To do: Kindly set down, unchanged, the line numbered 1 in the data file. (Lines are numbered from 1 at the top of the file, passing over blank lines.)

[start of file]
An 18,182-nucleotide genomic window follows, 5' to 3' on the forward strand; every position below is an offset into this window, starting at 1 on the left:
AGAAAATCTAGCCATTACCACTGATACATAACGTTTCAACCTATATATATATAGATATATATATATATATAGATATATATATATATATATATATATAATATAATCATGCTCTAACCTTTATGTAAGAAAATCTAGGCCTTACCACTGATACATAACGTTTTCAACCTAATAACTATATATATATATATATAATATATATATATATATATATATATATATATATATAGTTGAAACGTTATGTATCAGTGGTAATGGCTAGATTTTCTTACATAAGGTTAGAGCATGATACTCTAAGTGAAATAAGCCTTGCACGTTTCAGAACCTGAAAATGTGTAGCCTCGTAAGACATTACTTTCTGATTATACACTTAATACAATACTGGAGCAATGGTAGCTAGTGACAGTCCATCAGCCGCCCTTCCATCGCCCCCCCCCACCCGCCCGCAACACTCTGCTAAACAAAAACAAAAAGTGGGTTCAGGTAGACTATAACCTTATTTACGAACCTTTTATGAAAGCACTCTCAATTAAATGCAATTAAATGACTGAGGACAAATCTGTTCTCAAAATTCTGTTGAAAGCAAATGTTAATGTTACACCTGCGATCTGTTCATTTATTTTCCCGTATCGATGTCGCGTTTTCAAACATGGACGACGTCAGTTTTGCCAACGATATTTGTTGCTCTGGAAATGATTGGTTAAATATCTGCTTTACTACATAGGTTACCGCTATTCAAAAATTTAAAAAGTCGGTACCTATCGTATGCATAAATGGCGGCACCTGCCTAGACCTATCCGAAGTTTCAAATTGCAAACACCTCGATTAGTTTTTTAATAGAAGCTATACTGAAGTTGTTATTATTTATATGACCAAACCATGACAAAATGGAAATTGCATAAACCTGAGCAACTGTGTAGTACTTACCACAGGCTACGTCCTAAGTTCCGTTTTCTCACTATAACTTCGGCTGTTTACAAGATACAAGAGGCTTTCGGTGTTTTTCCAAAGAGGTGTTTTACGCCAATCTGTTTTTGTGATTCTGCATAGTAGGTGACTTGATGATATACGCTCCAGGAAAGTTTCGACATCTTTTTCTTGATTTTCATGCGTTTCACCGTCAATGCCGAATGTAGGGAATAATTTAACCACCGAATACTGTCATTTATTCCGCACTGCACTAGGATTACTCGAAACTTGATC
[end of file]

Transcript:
An 18,182-nucleotide genomic window follows, 5' to 3' on the forward strand; every position below is an offset into this window, starting at 1 on the left: